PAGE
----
It is now two months since the water main burst on Alfreton Road and understandably people are asking what is being done to get the road open again. Behind the scenes there has been much work taking place on what has proved to be an enormously complex situation.

We wanted to update you on what has happened so far, and where we are now.

On Thursday 9th August, a 15 inch Severn Trent Water (STW) water main burst, flooding the road and railway track nearby.

This was an extremely serious event; it caused major damage to the road surface, creating a large void beneath the surface of the road. Water also ran through the structure of the Grade II listed bridge, and onto the railway lines.

The first issue was the burst main, so following an initial inspection, a full site meeting took place with all the utilities companies who have services going through the bridge to inspect their damaged equipment.

At this stage, it was established that there were serious concerns with the structural integrity of the bridge and that a detailed investigation was required.

Working with STW work was carried out to remove damaged pipe-work, and prepare for work on the road, and the reinstatement of the burst water main.

Due to the Derby Resignalling Project , Network Rail is completing a huge amount of work in the area making access more difficult than usual, however we have worked closely together on this issue and were able to carry out our first detailed inspection of the bridge from the track level on Tuesday 28th August.

The initial results showed that the bridge had a large volume of water inside the structure. This came from the road when it initially flooded, but was running through the bridge for several days. As the water leaked out, this dragged with it brickwork and debris from the bridge.

From this, it was clear that damage was not just to the road, but to the internal structure also, and further testing and inspection would be required, in order to understand the full scope and scale of damage to the bridge.

In early September, access to the railway was agreed with Network Rail, and a second, more intrusive inspection of the bridge was carried out taking samples to establish the condition of the brickwork and fill material.

Results of this showed that the structure as a whole was sounder than original inspections indicated, however geotechnical investigations (to the soil, rock and brick of the bridge) began to give us a better picture of what damage had been done.

Due to the water leaking from the bridge, a number of holes, or voids, were created inside the bridge, and so in mid-September, a Ground Penetrating Radar (GPR) survey was carried out to try to map the location of voids.

While this was happening, STW completed their work to install new valves on either side of the bridge and sleeve new plastic pipe through the remainder of the cast iron pipe in order to reconnect the water supply and by the start of October, STW completed repair work to their damaged pipe.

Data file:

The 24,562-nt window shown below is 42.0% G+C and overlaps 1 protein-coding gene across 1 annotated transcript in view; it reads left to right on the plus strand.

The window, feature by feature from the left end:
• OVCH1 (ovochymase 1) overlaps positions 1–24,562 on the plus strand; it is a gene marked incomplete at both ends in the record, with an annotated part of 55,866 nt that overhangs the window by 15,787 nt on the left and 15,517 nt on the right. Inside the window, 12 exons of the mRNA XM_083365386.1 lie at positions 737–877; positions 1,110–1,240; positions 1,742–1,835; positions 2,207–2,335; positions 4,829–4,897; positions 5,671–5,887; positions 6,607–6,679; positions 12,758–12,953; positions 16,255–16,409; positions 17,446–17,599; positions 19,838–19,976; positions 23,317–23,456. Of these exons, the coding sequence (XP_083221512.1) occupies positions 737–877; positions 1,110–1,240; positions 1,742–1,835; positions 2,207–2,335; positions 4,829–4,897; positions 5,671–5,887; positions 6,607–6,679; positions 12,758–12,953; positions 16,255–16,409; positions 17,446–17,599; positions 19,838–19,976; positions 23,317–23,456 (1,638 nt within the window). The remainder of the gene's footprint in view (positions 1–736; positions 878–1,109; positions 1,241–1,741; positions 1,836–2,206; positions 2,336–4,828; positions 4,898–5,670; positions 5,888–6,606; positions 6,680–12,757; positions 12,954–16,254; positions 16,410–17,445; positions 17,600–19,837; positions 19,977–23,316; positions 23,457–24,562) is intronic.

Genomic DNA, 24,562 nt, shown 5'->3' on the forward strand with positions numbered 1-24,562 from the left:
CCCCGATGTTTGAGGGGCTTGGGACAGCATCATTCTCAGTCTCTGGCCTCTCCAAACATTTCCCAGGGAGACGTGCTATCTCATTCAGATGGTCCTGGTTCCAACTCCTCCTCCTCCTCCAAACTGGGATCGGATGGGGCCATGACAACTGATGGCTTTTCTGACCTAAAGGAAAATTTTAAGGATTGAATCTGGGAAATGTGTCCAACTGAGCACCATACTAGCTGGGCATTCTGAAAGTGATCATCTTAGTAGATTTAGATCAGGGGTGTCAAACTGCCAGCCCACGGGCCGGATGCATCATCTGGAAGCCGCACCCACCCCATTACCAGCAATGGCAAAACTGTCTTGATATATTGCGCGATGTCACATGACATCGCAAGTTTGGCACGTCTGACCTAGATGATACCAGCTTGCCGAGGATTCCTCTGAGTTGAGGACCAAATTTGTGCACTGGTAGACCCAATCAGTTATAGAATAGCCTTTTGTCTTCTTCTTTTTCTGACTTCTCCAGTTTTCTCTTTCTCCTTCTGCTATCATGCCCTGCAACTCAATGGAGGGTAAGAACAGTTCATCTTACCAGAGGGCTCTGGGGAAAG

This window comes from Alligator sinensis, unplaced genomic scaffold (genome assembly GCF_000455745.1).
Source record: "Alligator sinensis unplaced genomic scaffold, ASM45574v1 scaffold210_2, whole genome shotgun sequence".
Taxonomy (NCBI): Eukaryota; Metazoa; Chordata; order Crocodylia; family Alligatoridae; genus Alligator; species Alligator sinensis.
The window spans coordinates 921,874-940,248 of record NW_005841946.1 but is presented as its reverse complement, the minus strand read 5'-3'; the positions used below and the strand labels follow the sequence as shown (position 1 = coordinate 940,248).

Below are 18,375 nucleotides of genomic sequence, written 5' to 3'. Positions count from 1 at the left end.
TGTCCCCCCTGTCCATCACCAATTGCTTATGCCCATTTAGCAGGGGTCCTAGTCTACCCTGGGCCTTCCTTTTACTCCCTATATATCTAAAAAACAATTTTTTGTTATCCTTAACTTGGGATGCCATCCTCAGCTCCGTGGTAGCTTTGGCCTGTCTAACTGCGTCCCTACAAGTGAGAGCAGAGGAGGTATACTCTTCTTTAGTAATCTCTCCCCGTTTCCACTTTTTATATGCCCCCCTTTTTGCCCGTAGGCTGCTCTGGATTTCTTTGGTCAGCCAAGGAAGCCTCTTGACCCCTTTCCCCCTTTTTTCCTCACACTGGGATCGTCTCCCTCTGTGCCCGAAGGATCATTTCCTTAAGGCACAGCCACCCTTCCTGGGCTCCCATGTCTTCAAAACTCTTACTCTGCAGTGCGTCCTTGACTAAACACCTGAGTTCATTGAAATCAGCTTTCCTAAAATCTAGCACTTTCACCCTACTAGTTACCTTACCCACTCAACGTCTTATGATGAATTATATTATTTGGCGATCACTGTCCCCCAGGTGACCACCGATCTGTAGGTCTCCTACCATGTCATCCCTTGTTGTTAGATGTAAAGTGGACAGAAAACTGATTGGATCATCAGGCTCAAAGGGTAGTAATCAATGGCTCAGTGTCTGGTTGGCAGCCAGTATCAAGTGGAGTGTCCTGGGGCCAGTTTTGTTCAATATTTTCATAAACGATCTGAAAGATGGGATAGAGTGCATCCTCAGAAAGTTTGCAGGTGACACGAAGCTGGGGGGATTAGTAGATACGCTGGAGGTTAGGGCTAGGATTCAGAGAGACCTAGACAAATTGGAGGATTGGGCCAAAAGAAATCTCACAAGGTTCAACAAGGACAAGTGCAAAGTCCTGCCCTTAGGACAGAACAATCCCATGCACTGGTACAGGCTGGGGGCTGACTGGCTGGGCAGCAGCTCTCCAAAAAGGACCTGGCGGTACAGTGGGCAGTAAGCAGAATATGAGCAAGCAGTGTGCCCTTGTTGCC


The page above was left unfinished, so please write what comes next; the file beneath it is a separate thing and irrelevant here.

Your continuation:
As we enter October, we have produced a series of drawings, informed by our various investigations of structure, materials and voids illustrating the repair work required.

Results of our investigations are crucial in understanding what we need to do to restore the bridge back to a full strength and address any further deterioration. We are consulting closely with conservation officers to ensure the bridge is properly restored.

In order to make the bridge safe, the process is likely to involve injecting grout into the bridge to fill in the holes, repoint the masonry, and replace any missing bricks to return the structure to full strength.

We continue to work with Network Rail on access agreements to the railway and we are working together to get these repairs completed as quickly as possible.

The investigation reports also allow us to carry out detailed calculations of the load bearing of the bridge as it currently stands. This work is on-going and the results are expected by the end of next week (w/c Monday 8th October).  Once the calculations are complete it may be possible to determine if the road can safely be re-opened in some way before the full bridge repairs are complete.

At present, a Road Closure Notice is in place until the end of November.

Cllr Matthew Holmes, Deputy Leader said:

“We appreciate that this situation has been incredibly frustrating for residents and businesses in the area but our priority has to be to ensure the bridge is repaired safely for the long term good of the city’s infrastructure, and to prevent a potential catastrophe.

“We thank everyone for their patience and we continue to do our best to get the road re-opened as soon as possible, given the constraints we face.”